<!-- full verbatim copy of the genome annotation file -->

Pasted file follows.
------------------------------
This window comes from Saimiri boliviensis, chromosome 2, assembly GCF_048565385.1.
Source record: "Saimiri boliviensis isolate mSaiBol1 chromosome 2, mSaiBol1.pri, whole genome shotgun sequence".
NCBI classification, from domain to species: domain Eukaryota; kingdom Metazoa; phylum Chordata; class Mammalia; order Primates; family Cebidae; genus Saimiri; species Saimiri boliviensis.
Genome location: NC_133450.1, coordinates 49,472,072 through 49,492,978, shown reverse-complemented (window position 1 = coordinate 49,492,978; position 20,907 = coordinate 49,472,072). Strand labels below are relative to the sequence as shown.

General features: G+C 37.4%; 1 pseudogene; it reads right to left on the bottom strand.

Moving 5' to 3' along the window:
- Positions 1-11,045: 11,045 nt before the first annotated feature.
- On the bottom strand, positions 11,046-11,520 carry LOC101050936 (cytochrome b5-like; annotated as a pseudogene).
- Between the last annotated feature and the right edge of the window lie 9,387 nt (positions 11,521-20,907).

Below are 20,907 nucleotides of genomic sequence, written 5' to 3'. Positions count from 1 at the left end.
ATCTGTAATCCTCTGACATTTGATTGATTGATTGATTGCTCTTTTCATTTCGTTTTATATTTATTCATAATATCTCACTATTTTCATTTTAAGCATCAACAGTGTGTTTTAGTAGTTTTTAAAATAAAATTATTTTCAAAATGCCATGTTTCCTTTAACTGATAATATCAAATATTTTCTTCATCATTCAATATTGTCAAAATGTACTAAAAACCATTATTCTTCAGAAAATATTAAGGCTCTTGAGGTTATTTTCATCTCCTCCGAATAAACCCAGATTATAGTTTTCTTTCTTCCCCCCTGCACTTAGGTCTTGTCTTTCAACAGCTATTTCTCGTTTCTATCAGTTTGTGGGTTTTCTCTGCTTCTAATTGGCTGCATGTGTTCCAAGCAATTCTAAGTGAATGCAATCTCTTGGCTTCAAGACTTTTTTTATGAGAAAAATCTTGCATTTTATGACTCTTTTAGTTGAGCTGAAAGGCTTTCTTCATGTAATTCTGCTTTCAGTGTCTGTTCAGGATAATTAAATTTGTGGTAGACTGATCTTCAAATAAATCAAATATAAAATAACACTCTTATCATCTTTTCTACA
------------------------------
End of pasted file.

This window comes from Saimiri boliviensis, chromosome 2, assembly GCF_048565385.1.
Source record: "Saimiri boliviensis isolate mSaiBol1 chromosome 2, mSaiBol1.pri, whole genome shotgun sequence".
NCBI classification, from domain to species: domain Eukaryota; kingdom Metazoa; phylum Chordata; class Mammalia; order Primates; family Cebidae; genus Saimiri; species Saimiri boliviensis.
Genome location: NC_133450.1, coordinates 49,472,072 through 49,492,978, shown reverse-complemented (window position 1 = coordinate 49,492,978; position 20,907 = coordinate 49,472,072). Strand labels below are relative to the sequence as shown.

General features: G+C 37.4%; 1 pseudogene; it reads right to left on the bottom strand.

Moving 5' to 3' along the window:
- Positions 1-11,045: 11,045 nt before the first annotated feature.
- On the bottom strand, positions 11,046-11,520 carry LOC101050936 (cytochrome b5-like; annotated as a pseudogene).
- Between the last annotated feature and the right edge of the window lie 9,387 nt (positions 11,521-20,907).

Below are 20,907 nucleotides of genomic sequence, written 5' to 3'. Positions count from 1 at the left end.
ATCTGTAATCCTCTGACATTTGATTGATTGATTGATTGCTCTTTTCATTTCGTTTTATATTTATTCATAATATCTCACTATTTTCATTTTAAGCATCAACAGTGTGTTTTAGTAGTTTTTAAAATAAAATTATTTTCAAAATGCCATGTTTCCTTTAACTGATAATATCAAATATTTTCTTCATCATTCAATATTGTCAAAATGTACTAAAAACCATTATTCTTCAGAAAATATTAAGGCTCTTGAGGTTATTTTCATCTCCTCCGAATAAACCCAGATTATAGTTTTCTTTCTTCCCCCCTGCACTTAGGTCTTGTCTTTCAACAGCTATTTCTCGTTTCTATCAGTTTGTGGGTTTTCTCTGCTTCTAATTGGCTGCATGTGTTCCAAGCAATTCTAAGTGAATGCAATCTCTTGGCTTCAAGACTTTTTTTATGAGAAAAATCTTGCATTTTATGACTCTTTTAGTTGAGCTGAAAGGCTTTCTTCATGTAATTCTGCTTTCAGTGTCTGTTCAGGATAATTAAATTTGTGGTAGACTGATCTTCAAATAAATCAAATATAAAATAACACTCTTATCATCTTTTCTACA